"We commend the states that report this important information and we are pleased to provide this to the consumers searching for doctors using HealthGrades. But huge gaps in our knowledge of malpractice activity remain," Loughran said. "We encourage the 35 states that do not report malpractice data and the federal government to consider making this valuable information available to consumers."

HealthGrades has added malpractice data for physicians in the following states: California, Connecticut, Florida, Idaho, Indiana, Massachusetts, Maryland, North Dakota, New Jersey, New York, Oregon, Tennessee, Virginia, Vermont and West Virginia.

In HealthGrades' data set, the five medical specialties with the highest percentage of malpractice incidents are, in rank order: Bariatric Surgery, Maternal Fetal Medicine, Neurosurgery, Obstetrics and Gynecology, and Cardiothoracic Surgery.

The malpractice information is being added to what is already the most robust online resource for consumers researching physicians. The physician-quality reports that HealthGrades offers to consumers on nearly every practicing physician in the country - about 700,000 - contain data on their medical training, board certification, sanctions by medical boards in any of the 50 states, quality ratings of nearby hospitals, patient-satisfaction ratings and more.

Approximately three million individuals use HealthGrades each month to research and select doctors, hospitals and other healthcare providers.

About HealthGrades

Health Grades, Inc. (Nasdaq: HGRD) is the leading healthcare ratings organization, providing ratings and profiles of hospitals, nursing homes and physicians. Millions of consumers and many of the nation's largest employers, health plans and hospitals rely on HealthGrades' independent ratings and decision-support resources to make healthcare decisions based on the quality of care. More information on the company can be found at http://www.healthgrades.com.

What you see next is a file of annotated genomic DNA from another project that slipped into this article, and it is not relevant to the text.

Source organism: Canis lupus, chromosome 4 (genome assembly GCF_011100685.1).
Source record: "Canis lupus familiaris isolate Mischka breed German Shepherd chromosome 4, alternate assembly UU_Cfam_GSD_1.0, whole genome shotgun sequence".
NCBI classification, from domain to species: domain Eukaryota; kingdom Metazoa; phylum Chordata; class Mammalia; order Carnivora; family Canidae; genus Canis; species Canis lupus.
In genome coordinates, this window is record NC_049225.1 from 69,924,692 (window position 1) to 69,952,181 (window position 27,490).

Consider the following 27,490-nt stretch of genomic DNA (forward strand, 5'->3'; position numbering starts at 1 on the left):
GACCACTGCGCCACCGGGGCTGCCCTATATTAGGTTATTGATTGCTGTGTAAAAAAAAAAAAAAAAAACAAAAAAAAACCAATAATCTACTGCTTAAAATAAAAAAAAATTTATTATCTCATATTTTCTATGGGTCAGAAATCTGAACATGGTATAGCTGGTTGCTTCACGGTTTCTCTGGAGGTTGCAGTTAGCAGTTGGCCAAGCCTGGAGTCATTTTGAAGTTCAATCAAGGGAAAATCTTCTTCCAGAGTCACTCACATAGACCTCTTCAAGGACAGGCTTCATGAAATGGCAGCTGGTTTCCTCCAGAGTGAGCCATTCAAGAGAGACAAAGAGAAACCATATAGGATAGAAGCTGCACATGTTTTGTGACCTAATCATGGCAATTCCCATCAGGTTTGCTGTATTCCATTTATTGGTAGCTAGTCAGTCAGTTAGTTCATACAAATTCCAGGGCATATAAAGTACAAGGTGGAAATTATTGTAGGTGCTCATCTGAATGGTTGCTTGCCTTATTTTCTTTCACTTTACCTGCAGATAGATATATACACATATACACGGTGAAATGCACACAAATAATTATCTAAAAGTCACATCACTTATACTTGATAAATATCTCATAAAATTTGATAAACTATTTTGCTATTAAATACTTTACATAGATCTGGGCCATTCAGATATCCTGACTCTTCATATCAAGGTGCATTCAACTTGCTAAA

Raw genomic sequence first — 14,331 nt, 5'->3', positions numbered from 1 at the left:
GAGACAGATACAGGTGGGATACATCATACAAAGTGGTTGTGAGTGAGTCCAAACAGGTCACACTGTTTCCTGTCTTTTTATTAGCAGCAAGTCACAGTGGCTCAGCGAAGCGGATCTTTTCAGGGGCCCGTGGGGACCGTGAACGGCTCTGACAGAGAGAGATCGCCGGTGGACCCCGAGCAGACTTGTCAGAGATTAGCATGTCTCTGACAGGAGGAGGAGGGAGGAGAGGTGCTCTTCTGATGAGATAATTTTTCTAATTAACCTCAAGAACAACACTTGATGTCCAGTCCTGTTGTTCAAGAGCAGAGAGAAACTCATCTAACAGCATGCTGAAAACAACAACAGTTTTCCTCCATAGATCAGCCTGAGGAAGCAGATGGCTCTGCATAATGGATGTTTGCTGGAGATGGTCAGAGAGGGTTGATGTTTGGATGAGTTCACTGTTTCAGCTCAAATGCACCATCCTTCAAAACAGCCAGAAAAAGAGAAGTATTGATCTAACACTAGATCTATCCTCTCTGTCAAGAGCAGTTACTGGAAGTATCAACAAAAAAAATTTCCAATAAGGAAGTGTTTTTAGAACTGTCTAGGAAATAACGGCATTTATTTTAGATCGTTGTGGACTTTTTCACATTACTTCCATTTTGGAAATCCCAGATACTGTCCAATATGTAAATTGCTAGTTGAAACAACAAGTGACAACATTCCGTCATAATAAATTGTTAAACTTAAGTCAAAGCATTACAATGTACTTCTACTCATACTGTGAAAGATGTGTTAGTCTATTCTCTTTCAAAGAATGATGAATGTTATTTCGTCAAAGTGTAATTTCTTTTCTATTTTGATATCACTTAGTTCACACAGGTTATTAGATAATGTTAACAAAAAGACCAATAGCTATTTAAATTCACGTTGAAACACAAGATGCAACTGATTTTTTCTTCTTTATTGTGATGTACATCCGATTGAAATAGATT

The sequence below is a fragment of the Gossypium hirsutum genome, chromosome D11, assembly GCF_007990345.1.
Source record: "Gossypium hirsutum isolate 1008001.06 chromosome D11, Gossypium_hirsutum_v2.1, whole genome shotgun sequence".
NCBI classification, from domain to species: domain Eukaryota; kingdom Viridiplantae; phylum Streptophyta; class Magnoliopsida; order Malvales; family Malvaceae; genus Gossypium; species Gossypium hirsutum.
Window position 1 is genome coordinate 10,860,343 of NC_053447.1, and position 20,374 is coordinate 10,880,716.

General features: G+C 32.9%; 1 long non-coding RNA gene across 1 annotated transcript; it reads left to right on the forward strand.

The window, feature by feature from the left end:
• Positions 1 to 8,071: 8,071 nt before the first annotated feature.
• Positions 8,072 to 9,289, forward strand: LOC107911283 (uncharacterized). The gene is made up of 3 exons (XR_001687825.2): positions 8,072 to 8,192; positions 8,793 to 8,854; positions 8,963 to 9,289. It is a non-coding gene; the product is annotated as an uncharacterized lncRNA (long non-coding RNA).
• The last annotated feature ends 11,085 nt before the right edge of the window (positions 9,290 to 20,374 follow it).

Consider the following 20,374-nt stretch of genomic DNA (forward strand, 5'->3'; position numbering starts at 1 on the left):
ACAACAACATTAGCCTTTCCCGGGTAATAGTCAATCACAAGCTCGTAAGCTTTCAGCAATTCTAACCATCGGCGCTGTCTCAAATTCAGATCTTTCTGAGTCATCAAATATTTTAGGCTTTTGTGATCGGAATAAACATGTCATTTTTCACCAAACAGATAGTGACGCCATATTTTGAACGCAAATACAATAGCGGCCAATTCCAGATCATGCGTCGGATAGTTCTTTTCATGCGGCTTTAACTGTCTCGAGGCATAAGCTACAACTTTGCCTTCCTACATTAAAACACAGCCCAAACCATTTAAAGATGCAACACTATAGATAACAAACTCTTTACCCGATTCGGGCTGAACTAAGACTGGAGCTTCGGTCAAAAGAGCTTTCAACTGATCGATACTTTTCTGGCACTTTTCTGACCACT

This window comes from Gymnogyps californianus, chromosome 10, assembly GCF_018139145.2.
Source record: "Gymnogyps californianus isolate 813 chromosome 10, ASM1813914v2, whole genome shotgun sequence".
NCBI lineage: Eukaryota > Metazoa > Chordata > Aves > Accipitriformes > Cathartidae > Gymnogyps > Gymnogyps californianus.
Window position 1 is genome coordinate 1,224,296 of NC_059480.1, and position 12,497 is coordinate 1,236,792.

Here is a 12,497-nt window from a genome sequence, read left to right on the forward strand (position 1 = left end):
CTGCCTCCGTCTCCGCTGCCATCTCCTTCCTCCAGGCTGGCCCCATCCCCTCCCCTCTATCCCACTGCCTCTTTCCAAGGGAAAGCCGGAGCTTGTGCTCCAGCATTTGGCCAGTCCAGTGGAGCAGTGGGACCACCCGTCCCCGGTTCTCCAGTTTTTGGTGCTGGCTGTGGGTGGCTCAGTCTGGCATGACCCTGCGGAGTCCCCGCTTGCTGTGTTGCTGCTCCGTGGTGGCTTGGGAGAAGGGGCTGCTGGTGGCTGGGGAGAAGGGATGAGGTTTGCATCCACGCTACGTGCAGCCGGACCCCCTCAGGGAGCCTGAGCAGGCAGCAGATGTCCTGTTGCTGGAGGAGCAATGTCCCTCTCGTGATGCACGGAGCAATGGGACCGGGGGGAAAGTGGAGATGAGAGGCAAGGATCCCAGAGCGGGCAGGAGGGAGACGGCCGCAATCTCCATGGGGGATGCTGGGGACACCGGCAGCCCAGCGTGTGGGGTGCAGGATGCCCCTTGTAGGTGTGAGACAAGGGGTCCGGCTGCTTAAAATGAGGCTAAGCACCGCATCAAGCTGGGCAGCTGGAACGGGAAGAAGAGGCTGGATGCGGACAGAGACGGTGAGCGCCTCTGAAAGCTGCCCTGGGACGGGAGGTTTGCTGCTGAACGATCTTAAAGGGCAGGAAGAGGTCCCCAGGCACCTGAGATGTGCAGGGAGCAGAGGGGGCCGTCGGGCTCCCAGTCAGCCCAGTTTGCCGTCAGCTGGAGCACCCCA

Editor's note: HealthGrades' physician malpractice data is available at no charge to members of the working press. For more information contact Scott Shapiro at sshapiro@healthgrades.com.
COPYRIGHT 2007 Business Wire
No portion of this article can be reproduced without the express written permission from the copyright holder.
Copyright 2007, Gale Group. All rights reserved. Gale Group is a Thomson Corporation Company.

 Reader Opinion

Title:

Comment:



 

Article Details
Printer friendly Cite/link Email Feedback
Publication:Business Wire
Date:Mar 27, 2007
Words:762
Previous Article:IEC Announces That First Quarter Write-off is Being Reversed.
Next Article:RHR International to Host Roundtable on Executive Integration.
Topics:



Related Articles
Data bank incomplete and future cloudy.
The National Practitioner Data Bank: the first 18 months.
Doctors with lax manners tend to get sued most, Vanderbilt studies show.
Survey of the states.
Assessing a doctor.
Who supports physicians in malpractice cases? (Doctors, Lawyers and Lawsuits).
Clinical practice guidelines and medical malpractice: Guidelines gaining credibility in courtrooms, may eliminate expert testimony. (Doctors, Lawyers...
Failure to communicate: insurers can help reduce the burden of medical malpractice lawsuits by urging their policyholders to improve...
Facing the malpractice crisis: academic physicians' willingness to accept quick fix solutions.

Terms of use | Copyright © 2014 Farlex, Inc. | Feedback | For webmasters